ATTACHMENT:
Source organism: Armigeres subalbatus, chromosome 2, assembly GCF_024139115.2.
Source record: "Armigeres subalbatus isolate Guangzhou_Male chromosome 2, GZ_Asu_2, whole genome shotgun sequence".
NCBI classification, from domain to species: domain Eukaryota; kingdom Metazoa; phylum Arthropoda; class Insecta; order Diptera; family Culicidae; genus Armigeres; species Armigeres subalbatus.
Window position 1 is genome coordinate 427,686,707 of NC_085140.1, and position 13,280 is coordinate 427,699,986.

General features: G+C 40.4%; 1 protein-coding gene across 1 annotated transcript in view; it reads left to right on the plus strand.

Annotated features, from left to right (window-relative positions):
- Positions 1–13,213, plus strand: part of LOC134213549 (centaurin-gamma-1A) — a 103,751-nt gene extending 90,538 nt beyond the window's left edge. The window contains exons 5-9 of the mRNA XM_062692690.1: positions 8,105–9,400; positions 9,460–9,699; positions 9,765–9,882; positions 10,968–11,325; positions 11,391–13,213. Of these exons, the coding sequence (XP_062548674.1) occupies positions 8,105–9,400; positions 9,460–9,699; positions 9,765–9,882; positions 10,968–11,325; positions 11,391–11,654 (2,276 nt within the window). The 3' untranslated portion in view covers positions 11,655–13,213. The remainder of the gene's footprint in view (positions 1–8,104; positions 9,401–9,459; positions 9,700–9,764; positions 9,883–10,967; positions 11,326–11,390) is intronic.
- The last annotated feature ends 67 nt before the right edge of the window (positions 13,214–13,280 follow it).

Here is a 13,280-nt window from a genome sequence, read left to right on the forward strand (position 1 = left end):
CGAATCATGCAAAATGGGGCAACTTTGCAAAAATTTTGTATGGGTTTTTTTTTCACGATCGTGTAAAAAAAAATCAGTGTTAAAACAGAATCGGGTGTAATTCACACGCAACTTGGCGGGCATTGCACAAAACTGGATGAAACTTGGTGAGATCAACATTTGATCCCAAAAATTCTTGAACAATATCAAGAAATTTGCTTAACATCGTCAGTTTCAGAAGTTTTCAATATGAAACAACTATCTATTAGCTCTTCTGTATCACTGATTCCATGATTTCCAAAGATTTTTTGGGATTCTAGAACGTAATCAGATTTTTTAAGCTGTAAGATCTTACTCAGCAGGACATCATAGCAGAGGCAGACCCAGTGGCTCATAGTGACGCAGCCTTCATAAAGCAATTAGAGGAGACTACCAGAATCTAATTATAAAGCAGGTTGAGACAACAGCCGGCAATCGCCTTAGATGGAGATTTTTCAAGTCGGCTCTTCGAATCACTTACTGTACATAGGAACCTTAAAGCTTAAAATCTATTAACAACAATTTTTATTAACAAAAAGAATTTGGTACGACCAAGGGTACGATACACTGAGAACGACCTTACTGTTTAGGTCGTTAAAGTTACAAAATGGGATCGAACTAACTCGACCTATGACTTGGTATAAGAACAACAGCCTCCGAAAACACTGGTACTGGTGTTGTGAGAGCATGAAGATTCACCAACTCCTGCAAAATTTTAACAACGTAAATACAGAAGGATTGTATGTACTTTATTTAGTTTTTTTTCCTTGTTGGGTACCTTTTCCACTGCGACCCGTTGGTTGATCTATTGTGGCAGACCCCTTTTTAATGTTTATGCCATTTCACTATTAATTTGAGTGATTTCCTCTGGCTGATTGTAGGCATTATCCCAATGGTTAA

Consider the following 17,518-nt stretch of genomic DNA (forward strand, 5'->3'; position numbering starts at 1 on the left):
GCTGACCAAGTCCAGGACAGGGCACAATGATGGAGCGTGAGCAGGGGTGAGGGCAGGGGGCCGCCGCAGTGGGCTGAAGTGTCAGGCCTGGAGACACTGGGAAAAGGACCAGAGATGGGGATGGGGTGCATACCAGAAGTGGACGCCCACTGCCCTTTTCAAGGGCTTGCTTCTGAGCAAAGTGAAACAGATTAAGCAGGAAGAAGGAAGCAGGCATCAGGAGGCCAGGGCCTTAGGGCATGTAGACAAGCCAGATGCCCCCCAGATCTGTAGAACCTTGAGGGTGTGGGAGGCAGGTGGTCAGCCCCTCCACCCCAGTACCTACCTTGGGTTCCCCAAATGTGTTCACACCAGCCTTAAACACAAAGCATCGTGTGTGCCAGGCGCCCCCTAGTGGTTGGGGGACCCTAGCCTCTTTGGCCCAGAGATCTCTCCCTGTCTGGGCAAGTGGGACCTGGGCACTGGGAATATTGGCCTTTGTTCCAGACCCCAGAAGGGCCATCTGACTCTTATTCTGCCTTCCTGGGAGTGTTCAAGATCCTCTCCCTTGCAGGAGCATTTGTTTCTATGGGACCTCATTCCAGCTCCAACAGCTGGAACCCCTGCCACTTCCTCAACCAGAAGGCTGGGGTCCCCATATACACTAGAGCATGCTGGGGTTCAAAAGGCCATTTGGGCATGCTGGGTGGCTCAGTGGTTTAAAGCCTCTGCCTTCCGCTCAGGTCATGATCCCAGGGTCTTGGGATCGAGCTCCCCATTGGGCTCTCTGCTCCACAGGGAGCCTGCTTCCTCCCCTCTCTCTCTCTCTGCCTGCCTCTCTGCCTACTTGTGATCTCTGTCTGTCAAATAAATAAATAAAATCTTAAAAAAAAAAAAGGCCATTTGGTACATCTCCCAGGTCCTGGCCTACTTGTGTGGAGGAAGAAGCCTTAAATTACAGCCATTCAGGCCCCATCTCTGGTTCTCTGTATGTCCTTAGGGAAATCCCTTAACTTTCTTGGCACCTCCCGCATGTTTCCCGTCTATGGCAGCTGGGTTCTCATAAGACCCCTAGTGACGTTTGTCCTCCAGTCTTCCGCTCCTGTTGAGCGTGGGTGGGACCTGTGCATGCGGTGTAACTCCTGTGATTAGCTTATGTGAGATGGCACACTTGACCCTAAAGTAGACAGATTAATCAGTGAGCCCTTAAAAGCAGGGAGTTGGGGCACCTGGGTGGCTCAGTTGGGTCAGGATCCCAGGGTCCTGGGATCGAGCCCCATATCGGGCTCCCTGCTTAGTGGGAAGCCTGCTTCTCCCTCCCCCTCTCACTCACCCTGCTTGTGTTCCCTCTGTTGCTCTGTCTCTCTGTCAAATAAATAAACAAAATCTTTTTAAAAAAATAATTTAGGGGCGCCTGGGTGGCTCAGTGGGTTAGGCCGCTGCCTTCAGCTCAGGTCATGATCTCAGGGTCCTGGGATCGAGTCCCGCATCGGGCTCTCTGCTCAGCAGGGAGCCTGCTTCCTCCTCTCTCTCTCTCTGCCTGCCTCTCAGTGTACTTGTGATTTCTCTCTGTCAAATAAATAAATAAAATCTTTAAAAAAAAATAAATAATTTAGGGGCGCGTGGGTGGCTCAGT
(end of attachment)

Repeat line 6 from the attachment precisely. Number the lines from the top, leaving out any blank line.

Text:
Annotated features, from left to right (window-relative positions):